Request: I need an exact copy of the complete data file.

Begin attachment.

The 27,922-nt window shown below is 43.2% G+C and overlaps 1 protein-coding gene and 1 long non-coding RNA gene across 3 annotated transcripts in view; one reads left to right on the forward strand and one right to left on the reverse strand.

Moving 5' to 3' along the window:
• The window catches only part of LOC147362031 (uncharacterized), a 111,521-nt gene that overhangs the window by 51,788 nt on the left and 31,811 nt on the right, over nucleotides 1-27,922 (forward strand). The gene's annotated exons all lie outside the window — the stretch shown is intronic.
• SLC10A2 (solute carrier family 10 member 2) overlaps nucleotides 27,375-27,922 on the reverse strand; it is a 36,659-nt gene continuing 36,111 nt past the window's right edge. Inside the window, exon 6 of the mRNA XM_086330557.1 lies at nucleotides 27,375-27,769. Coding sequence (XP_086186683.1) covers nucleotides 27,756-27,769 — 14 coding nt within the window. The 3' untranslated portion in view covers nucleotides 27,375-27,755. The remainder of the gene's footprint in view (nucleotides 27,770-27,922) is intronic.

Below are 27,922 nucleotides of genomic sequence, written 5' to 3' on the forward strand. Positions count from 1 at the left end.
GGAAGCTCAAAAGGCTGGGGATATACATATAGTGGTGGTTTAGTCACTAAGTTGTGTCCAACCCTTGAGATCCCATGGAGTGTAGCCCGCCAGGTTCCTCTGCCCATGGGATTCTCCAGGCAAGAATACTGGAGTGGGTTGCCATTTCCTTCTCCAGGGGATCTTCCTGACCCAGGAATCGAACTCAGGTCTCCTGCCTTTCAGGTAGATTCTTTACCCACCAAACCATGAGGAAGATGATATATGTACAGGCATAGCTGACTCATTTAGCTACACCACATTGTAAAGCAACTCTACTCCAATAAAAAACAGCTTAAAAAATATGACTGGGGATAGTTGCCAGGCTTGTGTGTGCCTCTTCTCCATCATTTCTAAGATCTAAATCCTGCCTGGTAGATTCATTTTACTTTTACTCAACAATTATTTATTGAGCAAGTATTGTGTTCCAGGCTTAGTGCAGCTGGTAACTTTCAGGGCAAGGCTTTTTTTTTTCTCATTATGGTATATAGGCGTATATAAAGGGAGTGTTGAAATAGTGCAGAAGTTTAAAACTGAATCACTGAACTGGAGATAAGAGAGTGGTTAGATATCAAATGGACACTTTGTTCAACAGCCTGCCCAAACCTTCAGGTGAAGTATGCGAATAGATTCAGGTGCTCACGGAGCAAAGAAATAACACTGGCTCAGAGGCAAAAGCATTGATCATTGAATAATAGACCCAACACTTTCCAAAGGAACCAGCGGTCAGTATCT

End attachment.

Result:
The 27,922-nt window shown below is 43.2% G+C and overlaps 1 protein-coding gene and 1 long non-coding RNA gene across 3 annotated transcripts in view; one reads left to right on the forward strand and one right to left on the reverse strand.

Moving 5' to 3' along the window:
• The window catches only part of LOC147362031 (uncharacterized), a 111,521-nt gene that overhangs the window by 51,788 nt on the left and 31,811 nt on the right, over nucleotides 1-27,922 (forward strand). The gene's annotated exons all lie outside the window — the stretch shown is intronic.
• SLC10A2 (solute carrier family 10 member 2) overlaps nucleotides 27,375-27,922 on the reverse strand; it is a 36,659-nt gene continuing 36,111 nt past the window's right edge. Inside the window, exon 6 of the mRNA XM_086330557.1 lies at nucleotides 27,375-27,769. Coding sequence (XP_086186683.1) covers nucleotides 27,756-27,769 — 14 coding nt within the window. The 3' untranslated portion in view covers nucleotides 27,375-27,755. The remainder of the gene's footprint in view (nucleotides 27,770-27,922) is intronic.

Below are 27,922 nucleotides of genomic sequence, written 5' to 3' on the forward strand. Positions count from 1 at the left end.
GGAAGCTCAAAAGGCTGGGGATATACATATAGTGGTGGTTTAGTCACTAAGTTGTGTCCAACCCTTGAGATCCCATGGAGTGTAGCCCGCCAGGTTCCTCTGCCCATGGGATTCTCCAGGCAAGAATACTGGAGTGGGTTGCCATTTCCTTCTCCAGGGGATCTTCCTGACCCAGGAATCGAACTCAGGTCTCCTGCCTTTCAGGTAGATTCTTTACCCACCAAACCATGAGGAAGATGATATATGTACAGGCATAGCTGACTCATTTAGCTACACCACATTGTAAAGCAACTCTACTCCAATAAAAAACAGCTTAAAAAATATGACTGGGGATAGTTGCCAGGCTTGTGTGTGCCTCTTCTCCATCATTTCTAAGATCTAAATCCTGCCTGGTAGATTCATTTTACTTTTACTCAACAATTATTTATTGAGCAAGTATTGTGTTCCAGGCTTAGTGCAGCTGGTAACTTTCAGGGCAAGGCTTTTTTTTTTCTCATTATGGTATATAGGCGTATATAAAGGGAGTGTTGAAATAGTGCAGAAGTTTAAAACTGAATCACTGAACTGGAGATAAGAGAGTGGTTAGATATCAAATGGACACTTTGTTCAACAGCCTGCCCAAACCTTCAGGTGAAGTATGCGAATAGATTCAGGTGCTCACGGAGCAAAGAAATAACACTGGCTCAGAGGCAAAAGCATTGATCATTGAATAATAGACCCAACACTTTCCAAAGGAACCAGCGGTCAGTATCT